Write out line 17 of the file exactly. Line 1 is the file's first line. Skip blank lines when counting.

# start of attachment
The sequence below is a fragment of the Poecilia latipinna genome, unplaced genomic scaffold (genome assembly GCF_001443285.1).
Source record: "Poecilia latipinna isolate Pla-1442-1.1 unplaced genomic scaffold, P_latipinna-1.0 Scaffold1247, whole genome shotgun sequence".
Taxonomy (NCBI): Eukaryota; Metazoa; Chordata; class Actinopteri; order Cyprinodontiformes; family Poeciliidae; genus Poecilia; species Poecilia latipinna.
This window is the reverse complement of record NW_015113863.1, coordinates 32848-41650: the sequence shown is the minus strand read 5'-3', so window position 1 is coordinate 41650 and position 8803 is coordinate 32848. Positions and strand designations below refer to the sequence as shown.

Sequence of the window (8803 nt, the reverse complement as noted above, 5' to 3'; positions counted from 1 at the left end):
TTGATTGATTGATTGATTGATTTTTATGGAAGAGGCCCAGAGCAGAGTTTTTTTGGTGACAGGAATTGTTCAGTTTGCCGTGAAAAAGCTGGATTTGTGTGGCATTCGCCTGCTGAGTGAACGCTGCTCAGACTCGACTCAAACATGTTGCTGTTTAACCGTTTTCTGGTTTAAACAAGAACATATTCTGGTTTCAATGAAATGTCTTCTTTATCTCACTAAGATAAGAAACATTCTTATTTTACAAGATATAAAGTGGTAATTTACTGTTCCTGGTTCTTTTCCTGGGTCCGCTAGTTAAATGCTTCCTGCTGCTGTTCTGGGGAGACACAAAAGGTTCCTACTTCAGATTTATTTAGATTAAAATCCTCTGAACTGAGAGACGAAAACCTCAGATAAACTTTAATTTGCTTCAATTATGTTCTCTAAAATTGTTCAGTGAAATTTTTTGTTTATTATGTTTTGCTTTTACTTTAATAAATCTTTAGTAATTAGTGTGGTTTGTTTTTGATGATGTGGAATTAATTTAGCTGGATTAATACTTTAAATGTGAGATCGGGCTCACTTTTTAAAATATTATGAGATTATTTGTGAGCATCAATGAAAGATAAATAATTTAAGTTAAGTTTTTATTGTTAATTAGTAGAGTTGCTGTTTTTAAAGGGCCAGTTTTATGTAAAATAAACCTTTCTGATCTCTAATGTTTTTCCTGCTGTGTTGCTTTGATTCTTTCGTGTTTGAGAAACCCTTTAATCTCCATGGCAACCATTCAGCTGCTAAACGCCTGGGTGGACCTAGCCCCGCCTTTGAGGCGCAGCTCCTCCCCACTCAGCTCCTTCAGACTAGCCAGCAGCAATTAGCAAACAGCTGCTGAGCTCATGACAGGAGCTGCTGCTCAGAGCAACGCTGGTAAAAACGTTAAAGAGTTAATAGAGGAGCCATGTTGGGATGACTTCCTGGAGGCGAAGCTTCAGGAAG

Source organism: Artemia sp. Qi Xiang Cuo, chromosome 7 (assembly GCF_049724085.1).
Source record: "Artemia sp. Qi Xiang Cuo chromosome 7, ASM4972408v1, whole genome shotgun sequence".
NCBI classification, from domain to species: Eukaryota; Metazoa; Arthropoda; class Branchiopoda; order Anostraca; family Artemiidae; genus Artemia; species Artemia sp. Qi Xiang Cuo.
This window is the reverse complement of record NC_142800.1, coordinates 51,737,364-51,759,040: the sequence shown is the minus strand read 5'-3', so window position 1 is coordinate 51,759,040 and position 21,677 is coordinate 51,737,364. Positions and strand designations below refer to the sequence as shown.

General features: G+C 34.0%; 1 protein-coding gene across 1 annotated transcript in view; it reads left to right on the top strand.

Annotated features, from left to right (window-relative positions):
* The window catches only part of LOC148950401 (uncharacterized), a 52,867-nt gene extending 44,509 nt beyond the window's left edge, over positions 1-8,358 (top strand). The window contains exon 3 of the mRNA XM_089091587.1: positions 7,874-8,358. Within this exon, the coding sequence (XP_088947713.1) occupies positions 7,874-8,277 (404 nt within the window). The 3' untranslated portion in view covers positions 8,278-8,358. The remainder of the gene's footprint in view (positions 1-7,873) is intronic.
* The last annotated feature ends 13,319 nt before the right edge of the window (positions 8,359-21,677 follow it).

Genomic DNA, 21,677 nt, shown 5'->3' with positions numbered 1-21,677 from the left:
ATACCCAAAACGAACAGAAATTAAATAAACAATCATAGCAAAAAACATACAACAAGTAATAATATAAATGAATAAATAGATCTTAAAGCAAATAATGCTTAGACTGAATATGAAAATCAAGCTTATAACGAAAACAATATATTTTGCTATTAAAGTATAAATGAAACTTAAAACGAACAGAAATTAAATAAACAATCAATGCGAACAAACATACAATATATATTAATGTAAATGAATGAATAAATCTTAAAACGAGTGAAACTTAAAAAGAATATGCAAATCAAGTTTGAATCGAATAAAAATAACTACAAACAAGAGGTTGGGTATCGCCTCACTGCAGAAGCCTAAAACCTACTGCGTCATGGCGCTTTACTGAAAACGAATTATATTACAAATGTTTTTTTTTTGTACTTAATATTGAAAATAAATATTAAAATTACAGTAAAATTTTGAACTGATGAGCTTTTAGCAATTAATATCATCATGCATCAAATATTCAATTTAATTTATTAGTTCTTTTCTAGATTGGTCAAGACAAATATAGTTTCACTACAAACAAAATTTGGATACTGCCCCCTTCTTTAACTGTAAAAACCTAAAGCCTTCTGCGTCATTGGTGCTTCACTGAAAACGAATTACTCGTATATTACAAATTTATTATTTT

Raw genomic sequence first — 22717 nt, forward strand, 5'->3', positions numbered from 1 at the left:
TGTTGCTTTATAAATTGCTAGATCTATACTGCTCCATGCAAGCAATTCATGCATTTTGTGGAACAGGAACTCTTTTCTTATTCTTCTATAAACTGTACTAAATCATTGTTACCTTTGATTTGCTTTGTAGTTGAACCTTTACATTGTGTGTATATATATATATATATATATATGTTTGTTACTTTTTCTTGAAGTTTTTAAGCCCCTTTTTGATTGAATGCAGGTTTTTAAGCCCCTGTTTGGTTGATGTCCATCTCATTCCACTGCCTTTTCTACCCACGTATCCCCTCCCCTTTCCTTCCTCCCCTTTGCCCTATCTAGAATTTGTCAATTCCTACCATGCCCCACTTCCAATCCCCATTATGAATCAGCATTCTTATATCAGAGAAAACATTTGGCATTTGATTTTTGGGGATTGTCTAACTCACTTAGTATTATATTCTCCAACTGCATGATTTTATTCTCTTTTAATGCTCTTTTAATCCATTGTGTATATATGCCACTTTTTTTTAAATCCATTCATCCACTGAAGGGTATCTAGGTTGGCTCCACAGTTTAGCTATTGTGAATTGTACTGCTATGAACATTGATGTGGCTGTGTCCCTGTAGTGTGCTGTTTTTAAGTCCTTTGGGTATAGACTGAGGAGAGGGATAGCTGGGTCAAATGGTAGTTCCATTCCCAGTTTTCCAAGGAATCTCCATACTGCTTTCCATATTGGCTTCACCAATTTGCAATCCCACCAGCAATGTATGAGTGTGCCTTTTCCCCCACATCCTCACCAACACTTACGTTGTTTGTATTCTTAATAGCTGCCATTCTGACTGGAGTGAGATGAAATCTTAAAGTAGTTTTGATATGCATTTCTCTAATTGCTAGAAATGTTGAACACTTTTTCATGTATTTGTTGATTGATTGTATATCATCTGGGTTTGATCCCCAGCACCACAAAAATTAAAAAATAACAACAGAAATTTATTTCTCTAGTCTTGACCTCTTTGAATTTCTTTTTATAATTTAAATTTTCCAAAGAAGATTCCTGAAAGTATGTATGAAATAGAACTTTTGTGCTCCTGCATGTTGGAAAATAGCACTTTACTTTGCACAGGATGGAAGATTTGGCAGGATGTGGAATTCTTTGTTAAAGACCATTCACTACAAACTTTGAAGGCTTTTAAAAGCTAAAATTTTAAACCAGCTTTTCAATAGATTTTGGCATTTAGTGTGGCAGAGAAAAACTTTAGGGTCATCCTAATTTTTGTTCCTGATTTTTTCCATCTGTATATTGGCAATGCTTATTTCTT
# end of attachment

Raw genomic sequence first — 22717 nt, forward strand, 5'->3', positions numbered from 1 at the left: